Parrot welfare is gradually improving, and your backing makes a difference.
Rescued macaws forage on fresh browse at the Kiwa Centre © Alison Hales
Blue-and-yellow Macaws cavort in the large aviaries © Alison Hales
The macaws now have ample space to fly and interact © Alison Hales
Parrots are disappearing in many parts of their native ranges, leaving habitats silent and empty. As part of an ongoing effort, WPT works with in-country partners to health-check and prepare parrots for release back into the wild. One collaborator, Macaw Mountain Bird Park and Reserve, has reintroduced Scarlet Macaws and other parrots to the Copán Archaeological Ruins and surrounding areas. Off the coast of Honduras, Red-lored Amazons are being released onto some of the Bay Islands where they haven’t lived for decades. Similar efforts are underway in Brazil, Bolivia, Central Africa, and Indonesia.
With your help, more parrots can be returned to the wild.
A released Red-lored Amazon examines a potential nest cavity © JD Gilardi
Scarlet Macaws interact in the wild © Corey Raffel
Macaws fly free at the ancient Copán ruins © Macaw Mountain
Understanding how parrots live in the wild and how human activity affects them is essential to making the best conservation decisions. Recent surveys for Grey Parrots in Nigeria have started building a picture of the status and threats to the species, identifying several areas where illegal trapping occurs, and highlighting the potential importance of plantations for protecting roost and breeding sites. The first scientific studies of breeding behaviour and diet have been done with Timneh Parrots, and at least one significant new wild population has been found in Sierra Leone.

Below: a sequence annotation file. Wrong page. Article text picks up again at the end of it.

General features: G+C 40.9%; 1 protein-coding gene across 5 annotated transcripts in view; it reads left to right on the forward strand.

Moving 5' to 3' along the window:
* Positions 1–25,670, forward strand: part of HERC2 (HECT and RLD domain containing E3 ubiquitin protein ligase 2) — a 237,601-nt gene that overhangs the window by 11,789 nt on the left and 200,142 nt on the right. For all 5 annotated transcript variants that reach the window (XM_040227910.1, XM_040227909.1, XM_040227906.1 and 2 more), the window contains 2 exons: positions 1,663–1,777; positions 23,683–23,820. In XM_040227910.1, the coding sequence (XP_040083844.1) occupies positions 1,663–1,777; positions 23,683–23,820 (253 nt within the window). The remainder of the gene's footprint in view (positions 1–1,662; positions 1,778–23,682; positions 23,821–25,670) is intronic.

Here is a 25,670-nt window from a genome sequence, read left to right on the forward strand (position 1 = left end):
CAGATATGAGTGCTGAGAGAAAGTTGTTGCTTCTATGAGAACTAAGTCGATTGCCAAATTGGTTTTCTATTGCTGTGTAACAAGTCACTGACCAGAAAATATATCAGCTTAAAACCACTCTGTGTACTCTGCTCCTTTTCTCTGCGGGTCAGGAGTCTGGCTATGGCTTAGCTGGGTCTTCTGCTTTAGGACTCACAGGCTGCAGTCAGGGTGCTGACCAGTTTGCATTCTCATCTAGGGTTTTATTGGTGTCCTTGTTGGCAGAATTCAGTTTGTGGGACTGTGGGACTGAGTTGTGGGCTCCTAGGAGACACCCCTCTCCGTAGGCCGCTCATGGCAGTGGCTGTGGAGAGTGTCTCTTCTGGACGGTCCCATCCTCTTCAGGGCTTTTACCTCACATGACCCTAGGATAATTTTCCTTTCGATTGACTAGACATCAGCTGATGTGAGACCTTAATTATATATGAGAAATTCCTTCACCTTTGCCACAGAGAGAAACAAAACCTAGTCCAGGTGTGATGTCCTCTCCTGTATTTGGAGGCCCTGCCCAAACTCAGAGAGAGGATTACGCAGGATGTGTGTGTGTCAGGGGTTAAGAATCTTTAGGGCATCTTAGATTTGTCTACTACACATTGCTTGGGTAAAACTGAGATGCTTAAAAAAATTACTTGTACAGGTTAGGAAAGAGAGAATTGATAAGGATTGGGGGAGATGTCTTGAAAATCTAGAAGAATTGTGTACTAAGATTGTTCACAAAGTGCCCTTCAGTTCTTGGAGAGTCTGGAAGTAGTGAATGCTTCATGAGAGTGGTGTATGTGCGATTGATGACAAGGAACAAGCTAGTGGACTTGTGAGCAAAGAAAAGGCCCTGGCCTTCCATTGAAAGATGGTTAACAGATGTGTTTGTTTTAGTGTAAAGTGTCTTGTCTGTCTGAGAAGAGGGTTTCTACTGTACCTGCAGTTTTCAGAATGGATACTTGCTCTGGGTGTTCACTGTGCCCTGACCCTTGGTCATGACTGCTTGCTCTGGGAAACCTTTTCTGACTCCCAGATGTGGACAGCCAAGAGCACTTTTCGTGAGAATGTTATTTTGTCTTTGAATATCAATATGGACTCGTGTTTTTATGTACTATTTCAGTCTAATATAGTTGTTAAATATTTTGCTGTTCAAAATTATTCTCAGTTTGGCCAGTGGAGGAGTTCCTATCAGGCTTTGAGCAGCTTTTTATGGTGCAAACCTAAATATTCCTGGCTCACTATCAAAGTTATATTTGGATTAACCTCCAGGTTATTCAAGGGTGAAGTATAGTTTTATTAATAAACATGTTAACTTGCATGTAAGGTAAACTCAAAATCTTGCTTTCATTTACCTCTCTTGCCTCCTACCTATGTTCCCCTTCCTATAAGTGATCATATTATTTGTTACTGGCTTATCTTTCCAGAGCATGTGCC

Because of your generosity, critical research like this is directing parrot conservation efforts around the world.
A wild Timneh Parrot calls to its companions in Guinea-Bissau © Rowan Martin
Exploring nest areas in Angola © Rowan Martin
Conducting field surveys in Sierra Leone © Rowan Martin
World Parrot Trust has been and continues to change the lives of these beautiful creatures. I look forward to the updates on the various projects and the wonderful job WPT is doing in all parts of the world. - Kathy Bruno
Out of all the worthy endeavors to support, claiming habitat and security for parrots is one of the best! Protecting parrots means protecting wildlife all over the world. - Phoebe Green Linden
This is a solid organization that I have been a member of for many years. They have had a tremendous impact with minimal resources. - Jeff Antok
Parrots are such beautiful, intelligent creatures. We have to protect their habitat from destruction and save them from poachers. It's up to each and every one of us! - Diane O'Niell
With your help, we can continue to take critical action to protect parrots from trade, support habitat restoration, spread awareness, fund programs to bolster wild populations, and so much more.
Donate by Jan. 31 and thanks to a generous sponsor your gift will be matched up to $130,000, doubling your impact for parrots!